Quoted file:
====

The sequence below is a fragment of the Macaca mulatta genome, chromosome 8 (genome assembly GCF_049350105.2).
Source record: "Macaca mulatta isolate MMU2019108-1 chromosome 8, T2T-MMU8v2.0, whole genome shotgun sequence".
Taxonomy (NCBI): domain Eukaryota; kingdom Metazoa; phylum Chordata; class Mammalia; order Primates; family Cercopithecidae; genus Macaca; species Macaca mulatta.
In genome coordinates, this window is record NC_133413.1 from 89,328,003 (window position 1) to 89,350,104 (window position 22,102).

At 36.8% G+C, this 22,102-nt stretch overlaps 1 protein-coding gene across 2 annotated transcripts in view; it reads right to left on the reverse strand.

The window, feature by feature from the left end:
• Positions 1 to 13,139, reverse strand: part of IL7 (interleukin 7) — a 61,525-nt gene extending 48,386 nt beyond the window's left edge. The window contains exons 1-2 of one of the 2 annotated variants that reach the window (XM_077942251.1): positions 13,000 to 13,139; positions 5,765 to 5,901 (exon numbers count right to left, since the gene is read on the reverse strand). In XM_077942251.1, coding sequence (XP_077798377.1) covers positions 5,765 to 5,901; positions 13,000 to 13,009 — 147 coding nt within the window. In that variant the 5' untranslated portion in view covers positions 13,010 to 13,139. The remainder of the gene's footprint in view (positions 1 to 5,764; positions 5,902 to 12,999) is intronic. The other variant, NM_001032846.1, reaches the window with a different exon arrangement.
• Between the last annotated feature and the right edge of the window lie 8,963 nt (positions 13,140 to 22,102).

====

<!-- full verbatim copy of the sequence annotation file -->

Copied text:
The sequence below is a fragment of the Macaca mulatta genome, chromosome 8 (genome assembly GCF_049350105.2).
Source record: "Macaca mulatta isolate MMU2019108-1 chromosome 8, T2T-MMU8v2.0, whole genome shotgun sequence".
Taxonomy (NCBI): domain Eukaryota; kingdom Metazoa; phylum Chordata; class Mammalia; order Primates; family Cercopithecidae; genus Macaca; species Macaca mulatta.
In genome coordinates, this window is record NC_133413.1 from 89,328,003 (window position 1) to 89,350,104 (window position 22,102).

At 36.8% G+C, this 22,102-nt stretch overlaps 1 protein-coding gene across 2 annotated transcripts in view; it reads right to left on the reverse strand.

The window, feature by feature from the left end:
• Positions 1 to 13,139, reverse strand: part of IL7 (interleukin 7) — a 61,525-nt gene extending 48,386 nt beyond the window's left edge. The window contains exons 1-2 of one of the 2 annotated variants that reach the window (XM_077942251.1): positions 13,000 to 13,139; positions 5,765 to 5,901 (exon numbers count right to left, since the gene is read on the reverse strand). In XM_077942251.1, coding sequence (XP_077798377.1) covers positions 5,765 to 5,901; positions 13,000 to 13,009 — 147 coding nt within the window. In that variant the 5' untranslated portion in view covers positions 13,010 to 13,139. The remainder of the gene's footprint in view (positions 1 to 5,764; positions 5,902 to 12,999) is intronic. The other variant, NM_001032846.1, reaches the window with a different exon arrangement.
• Between the last annotated feature and the right edge of the window lie 8,963 nt (positions 13,140 to 22,102).